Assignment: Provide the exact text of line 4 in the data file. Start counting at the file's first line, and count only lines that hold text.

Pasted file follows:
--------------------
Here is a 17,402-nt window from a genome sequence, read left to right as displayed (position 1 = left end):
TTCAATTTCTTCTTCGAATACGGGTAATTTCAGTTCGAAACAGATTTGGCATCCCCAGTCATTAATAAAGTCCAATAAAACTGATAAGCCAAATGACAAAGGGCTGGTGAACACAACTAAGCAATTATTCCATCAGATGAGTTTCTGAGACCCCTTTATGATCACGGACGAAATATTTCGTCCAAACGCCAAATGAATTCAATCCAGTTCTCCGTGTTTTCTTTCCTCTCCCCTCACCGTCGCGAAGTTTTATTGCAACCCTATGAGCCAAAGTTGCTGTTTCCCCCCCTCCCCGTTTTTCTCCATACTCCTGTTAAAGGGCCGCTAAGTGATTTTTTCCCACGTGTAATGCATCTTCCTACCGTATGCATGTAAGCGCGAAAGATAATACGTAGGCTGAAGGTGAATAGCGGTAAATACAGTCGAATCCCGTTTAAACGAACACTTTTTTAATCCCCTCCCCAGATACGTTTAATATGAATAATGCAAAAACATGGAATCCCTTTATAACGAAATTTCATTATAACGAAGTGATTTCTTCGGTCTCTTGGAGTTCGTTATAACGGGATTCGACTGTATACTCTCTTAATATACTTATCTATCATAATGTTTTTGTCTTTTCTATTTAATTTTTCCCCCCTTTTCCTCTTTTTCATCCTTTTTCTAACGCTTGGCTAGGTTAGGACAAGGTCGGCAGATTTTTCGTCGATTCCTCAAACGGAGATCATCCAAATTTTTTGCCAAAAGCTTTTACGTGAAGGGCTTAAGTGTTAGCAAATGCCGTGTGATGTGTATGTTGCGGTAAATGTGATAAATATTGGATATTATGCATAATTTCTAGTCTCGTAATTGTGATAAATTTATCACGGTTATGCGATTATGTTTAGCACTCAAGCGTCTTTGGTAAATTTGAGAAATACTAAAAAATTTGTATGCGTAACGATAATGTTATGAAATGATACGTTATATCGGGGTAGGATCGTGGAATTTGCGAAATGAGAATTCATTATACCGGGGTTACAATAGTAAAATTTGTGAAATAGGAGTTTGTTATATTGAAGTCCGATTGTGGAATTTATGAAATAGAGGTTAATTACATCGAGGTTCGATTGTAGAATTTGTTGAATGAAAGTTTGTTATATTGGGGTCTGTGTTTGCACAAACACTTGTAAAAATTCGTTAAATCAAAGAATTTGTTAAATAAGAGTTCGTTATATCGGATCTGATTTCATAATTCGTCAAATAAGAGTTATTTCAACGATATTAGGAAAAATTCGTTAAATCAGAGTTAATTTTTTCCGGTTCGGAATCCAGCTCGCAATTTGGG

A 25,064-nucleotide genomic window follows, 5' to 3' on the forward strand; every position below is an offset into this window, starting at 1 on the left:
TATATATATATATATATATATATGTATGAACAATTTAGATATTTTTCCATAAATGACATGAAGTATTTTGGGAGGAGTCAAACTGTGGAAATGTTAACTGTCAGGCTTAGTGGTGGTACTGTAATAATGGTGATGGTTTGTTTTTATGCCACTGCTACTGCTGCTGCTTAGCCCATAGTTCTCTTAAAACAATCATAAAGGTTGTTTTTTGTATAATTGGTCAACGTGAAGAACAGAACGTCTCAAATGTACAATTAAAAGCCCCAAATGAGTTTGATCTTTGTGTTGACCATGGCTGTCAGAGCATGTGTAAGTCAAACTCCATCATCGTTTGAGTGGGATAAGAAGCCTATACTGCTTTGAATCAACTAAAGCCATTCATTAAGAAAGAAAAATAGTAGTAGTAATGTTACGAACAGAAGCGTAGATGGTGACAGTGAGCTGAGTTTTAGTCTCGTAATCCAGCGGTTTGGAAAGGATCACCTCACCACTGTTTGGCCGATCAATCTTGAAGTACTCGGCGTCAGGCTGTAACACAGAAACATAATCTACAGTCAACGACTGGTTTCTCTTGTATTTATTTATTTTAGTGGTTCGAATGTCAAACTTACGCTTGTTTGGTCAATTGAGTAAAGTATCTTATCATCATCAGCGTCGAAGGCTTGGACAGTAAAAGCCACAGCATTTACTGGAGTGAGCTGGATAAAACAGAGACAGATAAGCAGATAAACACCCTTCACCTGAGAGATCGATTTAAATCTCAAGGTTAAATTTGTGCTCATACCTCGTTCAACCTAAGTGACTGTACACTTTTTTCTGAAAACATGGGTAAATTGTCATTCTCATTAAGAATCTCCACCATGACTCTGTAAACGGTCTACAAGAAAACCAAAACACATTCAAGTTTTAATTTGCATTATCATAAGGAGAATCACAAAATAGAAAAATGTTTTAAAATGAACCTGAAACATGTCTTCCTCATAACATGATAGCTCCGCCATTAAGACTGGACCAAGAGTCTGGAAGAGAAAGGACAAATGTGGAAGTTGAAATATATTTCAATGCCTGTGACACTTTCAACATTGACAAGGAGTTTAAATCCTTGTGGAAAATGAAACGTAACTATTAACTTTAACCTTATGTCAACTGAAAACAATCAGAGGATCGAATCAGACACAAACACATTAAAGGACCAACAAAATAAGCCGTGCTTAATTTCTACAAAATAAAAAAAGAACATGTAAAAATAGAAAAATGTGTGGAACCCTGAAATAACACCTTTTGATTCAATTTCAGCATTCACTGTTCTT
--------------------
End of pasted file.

TATATATATATATATATATATATGTATGAACAATTTAGATATTTTTCCATAAATGACATGAAGTATTTTGGGAGGAGTCAAACTGTGGAAATGTTAACTGTCAGGCTTAGTGGTGGTACTGTAATAATGGTGATGGTTTGTTTTTATGCCACTGCTACTGCTGCTGCTTAGCCCATAGTTCTCTTAAAACAATCATAAAGGTTGTTTTTTGTATAATTGGTCAACGTGAAGAACAGAACGTCTCAAATGTACAATTAAAAGCCCCAAATGAGTTTGATCTTTGTGTTGACCATGGCTGTCAGAGCATGTGTAAGTCAAACTCCATCATCGTTTGAGTGGGATAAGAAGCCTATACTGCTTTGAATCAACTAAAGCCATTCATTAAGAAAGAAAAATAGTAGTAGTAATGTTACGAACAGAAGCGTAGATGGTGACAGTGAGCTGAGTTTTAGTCTCGTAATCCAGCGGTTTGGAAAGGATCACCTCACCACTGTTTGGCCGATCAATCTTGAAGTACTCGGCGTCAGGCTGTAACACAGAAACATAATCTACAGTCAACGACTGGTTTCTCTTGTATTTATTTATTTTAGTGGTTCGAATGTCAAACTTACGCTTGTTTGGTCAATTGAGTAAAGTATCTTATCATCATCAGCGTCGAAGGCTTGGACAGTAAAAGCCACAGCATTTACTGGAGTGAGCTGGATAAAACAGAGACAGATAAGCAGATAAACACCCTTCACCTGAGAGATCGATTTAAATCTCAAGGTTAAATTTGTGCTCATACCTCGTTCAACCTAAGTGACTGTACACTTTTTTCTGAAAACATGGGTAAATTGTCATTCTCATTAAGAATCTCCACCATGACTCTGTAAACGGTCTACAAGAAAACCAAAACACATTCAAGTTTTAATTTGCATTATCATAAGGAGAATCACAAAATAGAAAAATGTTTTAAAATGAACCTGAAACATGTCTTCCTCATAACATGATAGCTCCGCCATTAAGACTGGACCAAGAGTCTGGAAGAGAAAGGACAAATGTGGAAGTTGAAATATATTTCAATGCCTGTGACACTTTCAACATTGACAAGGAGTTTAAATCCTTGTGGAAAATGAAACGTAACTATTAACTTTAACCTTATGTCAACTGAAAACAATCAGAGGATCGAATCAGACACAAACACATTAAAGGACCAACAAAATAAGCCGTGCTTAATTTCTACAAAATAAAAAAAGAACATGTAAAAATAGAAAAATGTGTGGAACCCTGAAATAACACCTTTTGATTCAATTTCAGCATTCACTGTTCTT